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Posts: 16497 | Location: Daingerfield, TX | Registered: Feb 07, 2003Reply With QuoteReport This Post
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Lived in Ohio in the sixties and recall taking home-ec in grade 9. Learned zilch...they had no budget so we never got passed making scrambled eggs and I never had any sewing talent. I got married at 21 and we both worked four almost 5 years until I had our first child. Some nights it would be 7:00 before we both got home from work so we got into the habit of eating out just about everynight...I think it was cheaper than cooking (at least in the 70's). Once I was a stay-at-home mom, I learned to cook and actually enjoyed baking too. We had two kids, then another 8 years later so I cooked for 5 everyday. We were on one salary all those years and my meals were pretty basic...eg. Meatloaf, chili, spaghetti etc. and even the kids school lunches were pretty basic (could never have afforded all the packaged snacks the kids have now). When the last was in high school, we brought my Dad to live with us and as he was ill, I made all his meals etc. which were actually not the kinds of foods we ate; hence, 6 meals daily. He passed away 4 years later and after over 40 years of cooking, I guess, I'd had it. All I could ever think about was how much work would it take and how much clean-up would it involve. About that time, my husband retired and we just slowly evolved into him cooking dinner; he's still at the phase where it's new and interesting to cook or bake so I enjoy a much-needed holiday from cooking. Basically, we fix our own breakfast and lunch as we have different tastes...and funny thing, I don't mind the clean-up...just feed me and I'm happy!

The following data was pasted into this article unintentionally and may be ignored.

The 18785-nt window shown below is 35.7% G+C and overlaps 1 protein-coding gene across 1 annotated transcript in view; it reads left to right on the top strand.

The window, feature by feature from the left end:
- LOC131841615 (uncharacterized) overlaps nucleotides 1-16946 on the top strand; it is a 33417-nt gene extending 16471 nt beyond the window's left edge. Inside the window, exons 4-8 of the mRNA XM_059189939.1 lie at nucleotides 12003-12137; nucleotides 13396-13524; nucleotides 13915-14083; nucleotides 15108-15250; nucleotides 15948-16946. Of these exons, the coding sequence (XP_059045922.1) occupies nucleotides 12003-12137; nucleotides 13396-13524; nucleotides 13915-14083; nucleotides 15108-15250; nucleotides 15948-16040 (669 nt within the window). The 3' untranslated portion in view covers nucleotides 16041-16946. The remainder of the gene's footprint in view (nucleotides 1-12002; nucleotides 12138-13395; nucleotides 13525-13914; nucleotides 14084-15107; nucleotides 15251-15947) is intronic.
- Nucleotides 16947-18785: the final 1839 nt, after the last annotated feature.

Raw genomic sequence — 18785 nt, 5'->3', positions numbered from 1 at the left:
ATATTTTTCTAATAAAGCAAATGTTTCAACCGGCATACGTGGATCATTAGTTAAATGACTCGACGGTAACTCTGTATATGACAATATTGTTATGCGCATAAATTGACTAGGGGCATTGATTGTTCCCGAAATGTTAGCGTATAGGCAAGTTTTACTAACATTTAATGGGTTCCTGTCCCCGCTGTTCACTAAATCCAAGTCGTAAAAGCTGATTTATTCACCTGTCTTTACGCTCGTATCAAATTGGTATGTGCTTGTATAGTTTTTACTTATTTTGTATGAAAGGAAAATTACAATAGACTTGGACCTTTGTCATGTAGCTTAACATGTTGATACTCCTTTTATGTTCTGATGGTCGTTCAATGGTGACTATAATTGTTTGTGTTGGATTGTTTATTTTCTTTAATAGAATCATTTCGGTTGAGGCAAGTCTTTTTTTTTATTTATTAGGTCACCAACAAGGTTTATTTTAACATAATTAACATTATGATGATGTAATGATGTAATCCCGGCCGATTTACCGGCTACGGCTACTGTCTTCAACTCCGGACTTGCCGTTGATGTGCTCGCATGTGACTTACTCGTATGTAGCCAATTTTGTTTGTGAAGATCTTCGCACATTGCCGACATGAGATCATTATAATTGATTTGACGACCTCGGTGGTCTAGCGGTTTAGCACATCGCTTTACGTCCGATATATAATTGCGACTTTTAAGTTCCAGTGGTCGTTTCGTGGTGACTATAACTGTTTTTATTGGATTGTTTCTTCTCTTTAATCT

Posts: 735 | Location: Canada | Registered: Jan 15, 2006Reply With QuoteReport This Post
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Don't forget the single people. Cooking for 1 is more trouble than its worth. You spend 30 minutes cooking and 15-minutes cleaning for a meal that you eat in 20 minutes.